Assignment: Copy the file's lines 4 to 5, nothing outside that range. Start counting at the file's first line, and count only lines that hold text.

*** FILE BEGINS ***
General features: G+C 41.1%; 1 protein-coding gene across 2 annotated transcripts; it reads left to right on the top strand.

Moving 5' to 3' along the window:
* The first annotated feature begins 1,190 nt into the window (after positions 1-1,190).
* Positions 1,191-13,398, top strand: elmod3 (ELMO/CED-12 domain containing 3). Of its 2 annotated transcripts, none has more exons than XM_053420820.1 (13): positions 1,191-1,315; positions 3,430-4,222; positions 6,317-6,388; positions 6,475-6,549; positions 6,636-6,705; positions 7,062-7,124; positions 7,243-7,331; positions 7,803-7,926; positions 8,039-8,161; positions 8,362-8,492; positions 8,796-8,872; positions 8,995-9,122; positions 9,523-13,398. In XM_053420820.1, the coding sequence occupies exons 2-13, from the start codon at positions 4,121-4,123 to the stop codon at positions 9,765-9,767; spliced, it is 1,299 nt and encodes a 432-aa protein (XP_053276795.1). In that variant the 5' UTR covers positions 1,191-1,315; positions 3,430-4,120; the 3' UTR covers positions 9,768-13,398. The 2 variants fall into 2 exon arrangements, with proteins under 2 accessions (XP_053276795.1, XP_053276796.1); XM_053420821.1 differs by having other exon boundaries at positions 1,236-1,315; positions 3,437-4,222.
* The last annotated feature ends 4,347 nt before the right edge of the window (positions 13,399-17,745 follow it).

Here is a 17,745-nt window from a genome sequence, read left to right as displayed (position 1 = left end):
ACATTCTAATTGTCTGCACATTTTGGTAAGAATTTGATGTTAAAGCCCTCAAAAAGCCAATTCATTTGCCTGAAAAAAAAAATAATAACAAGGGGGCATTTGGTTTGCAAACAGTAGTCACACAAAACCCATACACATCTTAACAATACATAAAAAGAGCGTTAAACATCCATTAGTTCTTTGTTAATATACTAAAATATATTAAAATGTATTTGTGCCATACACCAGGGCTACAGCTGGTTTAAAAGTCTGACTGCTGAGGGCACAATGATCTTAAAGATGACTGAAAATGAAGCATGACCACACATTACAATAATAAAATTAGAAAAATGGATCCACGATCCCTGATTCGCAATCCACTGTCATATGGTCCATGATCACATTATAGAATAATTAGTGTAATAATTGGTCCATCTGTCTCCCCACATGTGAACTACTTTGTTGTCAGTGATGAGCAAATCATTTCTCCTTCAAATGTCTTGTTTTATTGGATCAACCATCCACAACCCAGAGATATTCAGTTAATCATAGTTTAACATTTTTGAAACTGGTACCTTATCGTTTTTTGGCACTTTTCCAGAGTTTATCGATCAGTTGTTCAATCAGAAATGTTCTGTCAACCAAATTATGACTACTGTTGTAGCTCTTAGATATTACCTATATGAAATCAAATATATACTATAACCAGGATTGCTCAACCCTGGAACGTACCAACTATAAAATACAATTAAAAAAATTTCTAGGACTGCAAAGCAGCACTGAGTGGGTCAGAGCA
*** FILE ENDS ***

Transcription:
* Positions 1,191-13,398, top strand: elmod3 (ELMO/CED-12 domain containing 3). Of its 2 annotated transcripts, none has more exons than XM_053420820.1 (13): positions 1,191-1,315; positions 3,430-4,222; positions 6,317-6,388; positions 6,475-6,549; positions 6,636-6,705; positions 7,062-7,124; positions 7,243-7,331; positions 7,803-7,926; positions 8,039-8,161; positions 8,362-8,492; positions 8,796-8,872; positions 8,995-9,122; positions 9,523-13,398. In XM_053420820.1, the coding sequence occupies exons 2-13, from the start codon at positions 4,121-4,123 to the stop codon at positions 9,765-9,767; spliced, it is 1,299 nt and encodes a 432-aa protein (XP_053276795.1). In that variant the 5' UTR covers positions 1,191-1,315; positions 3,430-4,120; the 3' UTR covers positions 9,768-13,398. The 2 variants fall into 2 exon arrangements, with proteins under 2 accessions (XP_053276795.1, XP_053276796.1); XM_053420821.1 differs by having other exon boundaries at positions 1,236-1,315; positions 3,437-4,222.
* The last annotated feature ends 4,347 nt before the right edge of the window (positions 13,399-17,745 follow it).